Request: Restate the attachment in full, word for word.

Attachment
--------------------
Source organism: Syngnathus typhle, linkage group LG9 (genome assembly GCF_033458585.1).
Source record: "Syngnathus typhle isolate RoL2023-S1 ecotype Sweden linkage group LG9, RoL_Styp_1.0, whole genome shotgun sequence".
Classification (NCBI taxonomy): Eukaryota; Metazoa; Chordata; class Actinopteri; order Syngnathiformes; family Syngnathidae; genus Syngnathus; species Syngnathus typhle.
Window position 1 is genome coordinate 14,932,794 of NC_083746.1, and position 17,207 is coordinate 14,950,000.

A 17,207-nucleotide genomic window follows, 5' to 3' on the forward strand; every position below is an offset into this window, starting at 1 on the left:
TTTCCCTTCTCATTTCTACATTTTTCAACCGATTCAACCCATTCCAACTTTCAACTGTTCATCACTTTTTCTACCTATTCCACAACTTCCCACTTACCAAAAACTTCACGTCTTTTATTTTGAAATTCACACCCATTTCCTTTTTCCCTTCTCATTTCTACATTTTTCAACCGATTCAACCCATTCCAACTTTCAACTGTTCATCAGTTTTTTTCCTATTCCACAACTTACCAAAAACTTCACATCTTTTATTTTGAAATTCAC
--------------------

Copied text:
Source organism: Syngnathus typhle, linkage group LG9 (genome assembly GCF_033458585.1).
Source record: "Syngnathus typhle isolate RoL2023-S1 ecotype Sweden linkage group LG9, RoL_Styp_1.0, whole genome shotgun sequence".
Classification (NCBI taxonomy): Eukaryota; Metazoa; Chordata; class Actinopteri; order Syngnathiformes; family Syngnathidae; genus Syngnathus; species Syngnathus typhle.
Window position 1 is genome coordinate 14,932,794 of NC_083746.1, and position 17,207 is coordinate 14,950,000.

A 17,207-nucleotide genomic window follows, 5' to 3' on the forward strand; every position below is an offset into this window, starting at 1 on the left:
TTTCCCTTCTCATTTCTACATTTTTCAACCGATTCAACCCATTCCAACTTTCAACTGTTCATCACTTTTTCTACCTATTCCACAACTTCCCACTTACCAAAAACTTCACGTCTTTTATTTTGAAATTCACACCCATTTCCTTTTTCCCTTCTCATTTCTACATTTTTCAACCGATTCAACCCATTCCAACTTTCAACTGTTCATCAGTTTTTTTCCTATTCCACAACTTACCAAAAACTTCACATCTTTTATTTTGAAATTCAC